The Case Against Niche Writing
If there’s a common trait I’ve noticed that’s shared by a lot of writers I come across on this platform, it’s an over-abundance of self-confidence.
I’m, of course, talking about a very specific kind of self conference; the kind that makes a writer believe that they can guess what the reader really wants.
Writers want more than anything to accurately predict what the reader will desire when he or she is opening the Medium app on their phone each day.
Unfortunately for almost all of us, our creative genius just isn’t that finely attuned to the desires of the world at large to know what the reader wants in any given moment, and that’s ok!
Achieving the Coveted Status of “Viral”
The first story of mine to go somewhat “viral” was one that I wrote in late 2019 about apple cider vinegar. The article details the health benefits of ACV, then provides a simple recipe that a reader can follow to make their own at home.
For nearly two months the post went almost unread, as all my articles were at the time.
But suddenly, about halfway through December, the post took off. The world at large was thinking about gut health, so posts like mine began to surge in popularity.
For about two weeks, the post was viewed by thousands of people and made me hundreds of dollars. I could never have predicted this, and I’ve never since been able to purposefully replicate it.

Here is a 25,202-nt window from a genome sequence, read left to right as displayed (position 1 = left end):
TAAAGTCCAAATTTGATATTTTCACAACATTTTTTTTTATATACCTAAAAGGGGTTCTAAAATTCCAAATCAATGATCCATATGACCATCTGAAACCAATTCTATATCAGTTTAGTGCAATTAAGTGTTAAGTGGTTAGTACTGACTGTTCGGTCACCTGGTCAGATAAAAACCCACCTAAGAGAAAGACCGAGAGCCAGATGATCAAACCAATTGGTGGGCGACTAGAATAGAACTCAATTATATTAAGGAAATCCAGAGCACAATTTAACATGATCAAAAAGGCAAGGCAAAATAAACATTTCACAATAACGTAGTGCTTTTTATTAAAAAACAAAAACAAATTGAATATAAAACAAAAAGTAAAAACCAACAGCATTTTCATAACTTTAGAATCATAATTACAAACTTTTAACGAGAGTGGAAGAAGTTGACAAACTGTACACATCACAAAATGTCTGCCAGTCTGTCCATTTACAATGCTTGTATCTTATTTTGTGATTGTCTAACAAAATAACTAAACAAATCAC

I tried to build on the success by writing a very similar follow-up article that talked more about the health benefits of apple cider vinegar, but no luck. That post was forgotten and lost to the sands of time.
The cultural moment that cared about gut health shifted by the time January came along, so the post died down in popularity. But it still rocketed ahead of my other posts through January because the viewership it had enjoyed over December had propelled it to the surface of Medium’s algorithm.
Even after the moment was gone, Medium was still publicising the post as a response to the attention it had already received. So the post limped on until February when it died completely.
Capitalising on the Moment
PR firms exist to try and give companies the sort of buzz I received by accident.
They push a brand or an image out into the world and hope to god that it piggybacks the global conversation of the time and reach stellar success.
I’ve been fortunate enough to have articles take-off unexpectedly multiple times, but they’re all very different from each other, and I never ever saw it coming.
Some people have the gift of knowing what the feeling of the world is at any given moment. They spend a lot of time on message boards and Reddit and can predict an interest or fad before it happens.
Unfortunately, this person is rarely a writer, so that knowledge is lost to the depths of 4Chan.
But for the rest of us, we’re really wasting our time by trying to predict a trend and write an article to suit what we think people will be talking about tomorrow.
Instead, we should endeavour to write on a broad number of topics with all the knowledge and enthusiasm we can muster.
I’m aware that this advice flies in the face of the niche-writing wisdom of the elders.
The lovers-of-niche will tell you that keeping to your niche will build you a small, cult-like following who will read all your stories and push up your royalties with constant engagement.
But I don’t prescribe to this wisdom for a couple of reasons.
Why to Avoid a Niche